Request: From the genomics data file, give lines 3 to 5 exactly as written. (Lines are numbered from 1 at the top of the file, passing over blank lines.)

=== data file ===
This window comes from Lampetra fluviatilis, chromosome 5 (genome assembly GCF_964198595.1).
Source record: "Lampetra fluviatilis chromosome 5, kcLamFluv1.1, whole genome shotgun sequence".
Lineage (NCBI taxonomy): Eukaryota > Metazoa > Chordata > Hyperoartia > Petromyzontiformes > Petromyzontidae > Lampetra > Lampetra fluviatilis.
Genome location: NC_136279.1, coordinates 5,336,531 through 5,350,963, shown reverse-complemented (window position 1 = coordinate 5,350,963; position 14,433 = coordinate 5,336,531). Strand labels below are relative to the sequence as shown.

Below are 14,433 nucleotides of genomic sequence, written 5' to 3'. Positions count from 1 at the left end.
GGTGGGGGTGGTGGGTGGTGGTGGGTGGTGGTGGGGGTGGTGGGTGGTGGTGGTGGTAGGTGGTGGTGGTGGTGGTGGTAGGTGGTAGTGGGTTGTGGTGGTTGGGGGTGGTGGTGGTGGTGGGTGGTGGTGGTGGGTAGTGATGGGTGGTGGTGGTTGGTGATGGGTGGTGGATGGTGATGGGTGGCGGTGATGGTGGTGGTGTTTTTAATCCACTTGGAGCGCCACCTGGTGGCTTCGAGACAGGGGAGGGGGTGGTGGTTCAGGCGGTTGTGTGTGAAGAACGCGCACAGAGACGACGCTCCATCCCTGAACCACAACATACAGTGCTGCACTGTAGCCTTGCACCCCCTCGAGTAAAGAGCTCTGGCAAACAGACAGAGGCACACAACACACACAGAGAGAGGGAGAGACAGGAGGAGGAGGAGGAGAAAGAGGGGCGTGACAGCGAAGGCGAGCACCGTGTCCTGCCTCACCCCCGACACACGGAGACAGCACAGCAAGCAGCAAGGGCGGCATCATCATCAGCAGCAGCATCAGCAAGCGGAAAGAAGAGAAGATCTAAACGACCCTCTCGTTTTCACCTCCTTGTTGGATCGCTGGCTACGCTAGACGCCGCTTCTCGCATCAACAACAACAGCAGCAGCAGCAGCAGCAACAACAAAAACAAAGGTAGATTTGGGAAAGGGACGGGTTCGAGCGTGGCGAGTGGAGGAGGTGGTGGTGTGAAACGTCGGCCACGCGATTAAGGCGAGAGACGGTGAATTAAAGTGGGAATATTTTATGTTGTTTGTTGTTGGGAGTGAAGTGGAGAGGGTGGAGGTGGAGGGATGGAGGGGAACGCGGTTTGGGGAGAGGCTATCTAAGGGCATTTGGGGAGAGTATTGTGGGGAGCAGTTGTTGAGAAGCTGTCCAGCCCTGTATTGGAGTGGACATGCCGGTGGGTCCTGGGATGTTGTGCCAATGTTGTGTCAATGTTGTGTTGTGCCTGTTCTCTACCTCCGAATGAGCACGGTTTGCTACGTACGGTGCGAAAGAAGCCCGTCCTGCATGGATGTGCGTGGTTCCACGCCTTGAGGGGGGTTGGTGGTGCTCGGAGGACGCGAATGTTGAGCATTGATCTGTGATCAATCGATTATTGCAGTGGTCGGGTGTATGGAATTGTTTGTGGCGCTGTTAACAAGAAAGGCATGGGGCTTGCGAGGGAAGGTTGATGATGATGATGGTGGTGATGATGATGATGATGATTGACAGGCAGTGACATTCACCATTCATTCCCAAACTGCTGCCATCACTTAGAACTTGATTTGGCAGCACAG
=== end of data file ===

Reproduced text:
Lineage (NCBI taxonomy): Eukaryota > Metazoa > Chordata > Hyperoartia > Petromyzontiformes > Petromyzontidae > Lampetra > Lampetra fluviatilis.
Genome location: NC_136279.1, coordinates 5,336,531 through 5,350,963, shown reverse-complemented (window position 1 = coordinate 5,350,963; position 14,433 = coordinate 5,336,531). Strand labels below are relative to the sequence as shown.

Below are 14,433 nucleotides of genomic sequence, written 5' to 3'. Positions count from 1 at the left end.